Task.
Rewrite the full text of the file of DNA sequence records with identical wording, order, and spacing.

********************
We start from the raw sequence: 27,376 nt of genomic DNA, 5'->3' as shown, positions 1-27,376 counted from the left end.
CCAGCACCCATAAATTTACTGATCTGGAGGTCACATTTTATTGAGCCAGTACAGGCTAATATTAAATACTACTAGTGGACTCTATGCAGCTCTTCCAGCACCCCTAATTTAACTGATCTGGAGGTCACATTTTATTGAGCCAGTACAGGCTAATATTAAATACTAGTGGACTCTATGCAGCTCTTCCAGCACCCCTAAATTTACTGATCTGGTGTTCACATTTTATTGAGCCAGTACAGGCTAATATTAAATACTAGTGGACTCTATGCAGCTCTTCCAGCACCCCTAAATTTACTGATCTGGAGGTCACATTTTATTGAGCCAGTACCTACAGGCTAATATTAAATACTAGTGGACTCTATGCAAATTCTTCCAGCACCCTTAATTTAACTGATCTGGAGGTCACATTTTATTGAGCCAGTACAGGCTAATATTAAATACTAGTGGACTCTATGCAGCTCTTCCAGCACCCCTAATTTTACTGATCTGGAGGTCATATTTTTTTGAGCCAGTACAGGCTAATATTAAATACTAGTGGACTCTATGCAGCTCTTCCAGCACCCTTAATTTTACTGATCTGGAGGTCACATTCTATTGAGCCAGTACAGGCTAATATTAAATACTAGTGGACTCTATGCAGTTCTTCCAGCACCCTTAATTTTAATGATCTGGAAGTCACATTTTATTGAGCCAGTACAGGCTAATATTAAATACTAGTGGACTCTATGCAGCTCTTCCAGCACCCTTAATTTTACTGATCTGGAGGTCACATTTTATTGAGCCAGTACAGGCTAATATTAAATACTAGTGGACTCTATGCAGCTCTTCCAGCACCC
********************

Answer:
We start from the raw sequence: 27,376 nt of genomic DNA, 5'->3' as shown, positions 1-27,376 counted from the left end.
CCAGCACCCATAAATTTACTGATCTGGAGGTCACATTTTATTGAGCCAGTACAGGCTAATATTAAATACTACTAGTGGACTCTATGCAGCTCTTCCAGCACCCCTAATTTAACTGATCTGGAGGTCACATTTTATTGAGCCAGTACAGGCTAATATTAAATACTAGTGGACTCTATGCAGCTCTTCCAGCACCCCTAAATTTACTGATCTGGTGTTCACATTTTATTGAGCCAGTACAGGCTAATATTAAATACTAGTGGACTCTATGCAGCTCTTCCAGCACCCCTAAATTTACTGATCTGGAGGTCACATTTTATTGAGCCAGTACCTACAGGCTAATATTAAATACTAGTGGACTCTATGCAAATTCTTCCAGCACCCTTAATTTAACTGATCTGGAGGTCACATTTTATTGAGCCAGTACAGGCTAATATTAAATACTAGTGGACTCTATGCAGCTCTTCCAGCACCCCTAATTTTACTGATCTGGAGGTCATATTTTTTTGAGCCAGTACAGGCTAATATTAAATACTAGTGGACTCTATGCAGCTCTTCCAGCACCCTTAATTTTACTGATCTGGAGGTCACATTCTATTGAGCCAGTACAGGCTAATATTAAATACTAGTGGACTCTATGCAGTTCTTCCAGCACCCTTAATTTTAATGATCTGGAAGTCACATTTTATTGAGCCAGTACAGGCTAATATTAAATACTAGTGGACTCTATGCAGCTCTTCCAGCACCCTTAATTTTACTGATCTGGAGGTCACATTTTATTGAGCCAGTACAGGCTAATATTAAATACTAGTGGACTCTATGCAGCTCTTCCAGCACCC